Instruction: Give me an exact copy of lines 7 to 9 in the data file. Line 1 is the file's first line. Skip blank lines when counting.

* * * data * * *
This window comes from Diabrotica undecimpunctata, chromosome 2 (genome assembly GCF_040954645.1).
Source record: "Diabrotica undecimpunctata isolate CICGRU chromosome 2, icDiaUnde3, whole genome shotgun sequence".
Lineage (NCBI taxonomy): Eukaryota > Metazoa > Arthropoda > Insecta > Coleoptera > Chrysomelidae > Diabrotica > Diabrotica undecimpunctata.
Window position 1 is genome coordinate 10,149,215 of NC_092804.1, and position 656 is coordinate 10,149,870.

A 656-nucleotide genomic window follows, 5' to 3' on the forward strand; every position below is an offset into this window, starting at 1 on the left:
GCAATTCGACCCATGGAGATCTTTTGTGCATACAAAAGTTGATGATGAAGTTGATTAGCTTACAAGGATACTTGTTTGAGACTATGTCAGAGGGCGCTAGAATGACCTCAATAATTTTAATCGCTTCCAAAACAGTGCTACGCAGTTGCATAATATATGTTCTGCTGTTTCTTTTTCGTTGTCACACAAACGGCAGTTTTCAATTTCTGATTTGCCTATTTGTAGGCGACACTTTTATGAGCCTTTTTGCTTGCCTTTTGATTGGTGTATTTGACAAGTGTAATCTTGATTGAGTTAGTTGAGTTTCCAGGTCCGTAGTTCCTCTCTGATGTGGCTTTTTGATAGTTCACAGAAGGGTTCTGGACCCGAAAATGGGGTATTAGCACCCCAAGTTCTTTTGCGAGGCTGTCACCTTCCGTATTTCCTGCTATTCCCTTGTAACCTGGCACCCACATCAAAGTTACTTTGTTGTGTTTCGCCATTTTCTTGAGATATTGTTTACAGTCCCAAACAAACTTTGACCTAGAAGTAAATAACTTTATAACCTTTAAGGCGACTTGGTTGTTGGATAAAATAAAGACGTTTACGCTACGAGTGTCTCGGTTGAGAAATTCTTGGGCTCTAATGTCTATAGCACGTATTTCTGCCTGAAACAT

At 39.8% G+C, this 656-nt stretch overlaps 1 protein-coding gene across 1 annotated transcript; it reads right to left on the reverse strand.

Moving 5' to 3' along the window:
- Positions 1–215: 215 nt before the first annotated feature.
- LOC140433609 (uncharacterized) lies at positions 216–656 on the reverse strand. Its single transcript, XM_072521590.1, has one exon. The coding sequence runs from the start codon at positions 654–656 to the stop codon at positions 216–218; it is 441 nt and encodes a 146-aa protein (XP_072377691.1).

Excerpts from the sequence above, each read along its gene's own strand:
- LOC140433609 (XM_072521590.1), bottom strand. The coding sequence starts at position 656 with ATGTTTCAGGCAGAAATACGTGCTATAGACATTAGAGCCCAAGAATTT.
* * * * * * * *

At 39.8% G+C, this 656-nt stretch overlaps 1 protein-coding gene across 1 annotated transcript; it reads right to left on the reverse strand.

Moving 5' to 3' along the window:
- Positions 1–215: 215 nt before the first annotated feature.